Micropatterned surfaces prepared using a liquid crystal projector-modified photopolymerization device and microfluidics

Authors

  • Kazuyoshi Itoga,

    1. Institute of Advanced Biomedical Engineering and Science, Tokyo Women's Medical University, CREST-JST, Kawada-cho 8-1, Shinjuku-ku, Tokyo 162-8666, Japan
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  • Masayuki Yamato,

    1. Institute of Advanced Biomedical Engineering and Science, Tokyo Women's Medical University, CREST-JST, Kawada-cho 8-1, Shinjuku-ku, Tokyo 162-8666, Japan
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  • Jun Kobayashi,

    1. Institute of Advanced Biomedical Engineering and Science, Tokyo Women's Medical University, CREST-JST, Kawada-cho 8-1, Shinjuku-ku, Tokyo 162-8666, Japan
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  • Akihiko Kikuchi,

    1. Institute of Advanced Biomedical Engineering and Science, Tokyo Women's Medical University, CREST-JST, Kawada-cho 8-1, Shinjuku-ku, Tokyo 162-8666, Japan
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  • Teruo Okano

    Corresponding author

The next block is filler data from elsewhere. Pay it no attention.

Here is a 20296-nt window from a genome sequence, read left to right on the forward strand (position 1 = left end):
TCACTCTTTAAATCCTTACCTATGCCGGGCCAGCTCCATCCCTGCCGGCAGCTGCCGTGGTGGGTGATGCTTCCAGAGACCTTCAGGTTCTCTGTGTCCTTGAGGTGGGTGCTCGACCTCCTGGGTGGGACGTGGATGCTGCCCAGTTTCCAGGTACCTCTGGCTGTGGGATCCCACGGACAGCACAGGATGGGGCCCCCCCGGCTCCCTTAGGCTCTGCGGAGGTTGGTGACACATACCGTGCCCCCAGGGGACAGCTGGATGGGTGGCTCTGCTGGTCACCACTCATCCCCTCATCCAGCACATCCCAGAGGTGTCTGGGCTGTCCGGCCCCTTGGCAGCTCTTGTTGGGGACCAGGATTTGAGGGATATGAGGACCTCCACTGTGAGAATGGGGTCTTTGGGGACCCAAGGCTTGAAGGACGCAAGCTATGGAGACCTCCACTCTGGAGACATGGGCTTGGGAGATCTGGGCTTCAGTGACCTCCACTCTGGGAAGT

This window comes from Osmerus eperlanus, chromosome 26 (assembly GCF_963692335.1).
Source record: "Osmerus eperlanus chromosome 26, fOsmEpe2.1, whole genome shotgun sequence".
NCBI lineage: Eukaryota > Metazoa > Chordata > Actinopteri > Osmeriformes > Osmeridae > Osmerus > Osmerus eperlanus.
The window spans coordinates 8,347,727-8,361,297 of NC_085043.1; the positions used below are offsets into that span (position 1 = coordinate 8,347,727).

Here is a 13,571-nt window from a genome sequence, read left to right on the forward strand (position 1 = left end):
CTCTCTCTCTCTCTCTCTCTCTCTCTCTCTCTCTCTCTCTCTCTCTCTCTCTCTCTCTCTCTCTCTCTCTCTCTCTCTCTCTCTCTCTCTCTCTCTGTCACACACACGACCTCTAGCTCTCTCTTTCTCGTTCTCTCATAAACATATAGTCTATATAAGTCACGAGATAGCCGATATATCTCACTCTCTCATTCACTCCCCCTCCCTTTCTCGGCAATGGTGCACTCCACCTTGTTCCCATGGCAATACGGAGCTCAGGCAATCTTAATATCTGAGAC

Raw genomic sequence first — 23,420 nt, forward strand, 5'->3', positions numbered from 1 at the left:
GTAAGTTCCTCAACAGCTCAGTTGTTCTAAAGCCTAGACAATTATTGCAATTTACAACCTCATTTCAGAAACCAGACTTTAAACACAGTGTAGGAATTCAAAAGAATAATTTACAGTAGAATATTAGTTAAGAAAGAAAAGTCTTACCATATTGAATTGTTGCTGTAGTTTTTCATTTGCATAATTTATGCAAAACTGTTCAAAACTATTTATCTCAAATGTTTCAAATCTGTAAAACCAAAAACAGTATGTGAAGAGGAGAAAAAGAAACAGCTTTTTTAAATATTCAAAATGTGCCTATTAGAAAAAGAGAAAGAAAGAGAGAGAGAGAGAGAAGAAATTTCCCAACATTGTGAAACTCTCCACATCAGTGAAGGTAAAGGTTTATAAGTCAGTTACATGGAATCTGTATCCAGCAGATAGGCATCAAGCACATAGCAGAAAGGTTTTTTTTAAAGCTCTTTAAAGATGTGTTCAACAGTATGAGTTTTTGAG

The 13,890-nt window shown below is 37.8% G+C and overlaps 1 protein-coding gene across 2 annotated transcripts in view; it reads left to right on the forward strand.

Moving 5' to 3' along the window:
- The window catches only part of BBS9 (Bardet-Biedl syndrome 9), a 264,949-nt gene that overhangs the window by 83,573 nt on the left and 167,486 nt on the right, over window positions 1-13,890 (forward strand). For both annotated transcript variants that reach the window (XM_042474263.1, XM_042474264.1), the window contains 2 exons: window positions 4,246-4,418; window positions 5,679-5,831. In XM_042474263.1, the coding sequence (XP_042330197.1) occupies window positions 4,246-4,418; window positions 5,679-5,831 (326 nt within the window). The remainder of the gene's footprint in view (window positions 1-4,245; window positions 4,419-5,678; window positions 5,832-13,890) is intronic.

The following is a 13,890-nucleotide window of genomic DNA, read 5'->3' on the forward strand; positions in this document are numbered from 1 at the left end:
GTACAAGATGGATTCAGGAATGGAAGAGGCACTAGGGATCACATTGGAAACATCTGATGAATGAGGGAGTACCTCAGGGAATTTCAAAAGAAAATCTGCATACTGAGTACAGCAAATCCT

1. Institute of Advanced Biomedical Engineering and Science, Tokyo Women's Medical University, CREST-JST, Kawada-cho 8-1, Shinjuku-ku, Tokyo 162-8666, Japan
    • Institute of Advanced Biomedical Engineering and Science, Tokyo Women's Medical University, CREST-JST, Kawada-cho 8-1, Shinjuku-ku, Tokyo 162-8666, Japan
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Abstract

A commercial liquid crystal device projector was modified for photopolymerization using its on-board intense light source and a precision optical control circuit. This device projects reduced images generated by a typical personal computer onto the stage where photopolymerization on a surface occurs. This all-in-one device does not require expensive photomasks and external light sources. However, light scattering and diffraction through glass substrates resulted in undesired reactions in areas corresponding to masked (black) domains in mask patterns, limiting pattern resolution. To overcome this shortcoming, two-step surface patterning was developed. First, three-dimensional microstructures of crosslinked silicone elastomer were fabricated with this device and adhered onto silanized glass substrate surfaces, forming microchannels in patterns on the glass support. Then, acrylamide monomer solution containing photoreactive initiator was flowed into these micromold channels and reacted in situ. The resultant polyacrylamide layer was highly hydrophilic and repelled protein adsorption. Cell seeding on these patterns in serum-supplemented culture medium produced cells selectively adhered to different patterns: cells attached and spread only on unpolymerized silanized glass surfaces, not on the photopolymerized acrylamide surfaces. This technique should prove useful for inexpensive, rapid prototyping of surface micropatterns from polymer materials. © 2004 Wiley Periodicals, Inc. J Biomed Mater Res 69A: 391–397, 2004

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